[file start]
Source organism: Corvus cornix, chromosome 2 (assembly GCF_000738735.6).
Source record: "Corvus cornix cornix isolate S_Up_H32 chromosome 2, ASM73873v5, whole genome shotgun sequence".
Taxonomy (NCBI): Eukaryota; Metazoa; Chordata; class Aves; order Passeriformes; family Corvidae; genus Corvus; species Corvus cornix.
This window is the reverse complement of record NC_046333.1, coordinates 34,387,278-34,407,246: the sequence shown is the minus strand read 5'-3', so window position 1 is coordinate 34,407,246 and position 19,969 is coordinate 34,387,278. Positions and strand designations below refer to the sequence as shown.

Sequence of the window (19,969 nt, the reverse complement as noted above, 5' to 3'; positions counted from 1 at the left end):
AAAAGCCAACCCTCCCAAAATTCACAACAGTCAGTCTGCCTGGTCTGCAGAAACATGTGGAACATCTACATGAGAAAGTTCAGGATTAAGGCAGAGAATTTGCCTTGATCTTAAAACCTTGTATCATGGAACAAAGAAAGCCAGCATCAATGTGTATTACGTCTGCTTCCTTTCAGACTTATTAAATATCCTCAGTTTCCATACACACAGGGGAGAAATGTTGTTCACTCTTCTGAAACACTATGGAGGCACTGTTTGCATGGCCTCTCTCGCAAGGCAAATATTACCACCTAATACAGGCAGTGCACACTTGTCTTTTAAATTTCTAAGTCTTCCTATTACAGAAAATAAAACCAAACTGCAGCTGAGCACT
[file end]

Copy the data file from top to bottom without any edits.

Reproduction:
Source organism: Corvus cornix, chromosome 2 (assembly GCF_000738735.6).
Source record: "Corvus cornix cornix isolate S_Up_H32 chromosome 2, ASM73873v5, whole genome shotgun sequence".
Taxonomy (NCBI): Eukaryota; Metazoa; Chordata; class Aves; order Passeriformes; family Corvidae; genus Corvus; species Corvus cornix.
This window is the reverse complement of record NC_046333.1, coordinates 34,387,278-34,407,246: the sequence shown is the minus strand read 5'-3', so window position 1 is coordinate 34,407,246 and position 19,969 is coordinate 34,387,278. Positions and strand designations below refer to the sequence as shown.

Sequence of the window (19,969 nt, the reverse complement as noted above, 5' to 3'; positions counted from 1 at the left end):
AAAAGCCAACCCTCCCAAAATTCACAACAGTCAGTCTGCCTGGTCTGCAGAAACATGTGGAACATCTACATGAGAAAGTTCAGGATTAAGGCAGAGAATTTGCCTTGATCTTAAAACCTTGTATCATGGAACAAAGAAAGCCAGCATCAATGTGTATTACGTCTGCTTCCTTTCAGACTTATTAAATATCCTCAGTTTCCATACACACAGGGGAGAAATGTTGTTCACTCTTCTGAAACACTATGGAGGCACTGTTTGCATGGCCTCTCTCGCAAGGCAAATATTACCACCTAATACAGGCAGTGCACACTTGTCTTTTAAATTTCTAAGTCTTCCTATTACAGAAAATAAAACCAAACTGCAGCTGAGCACT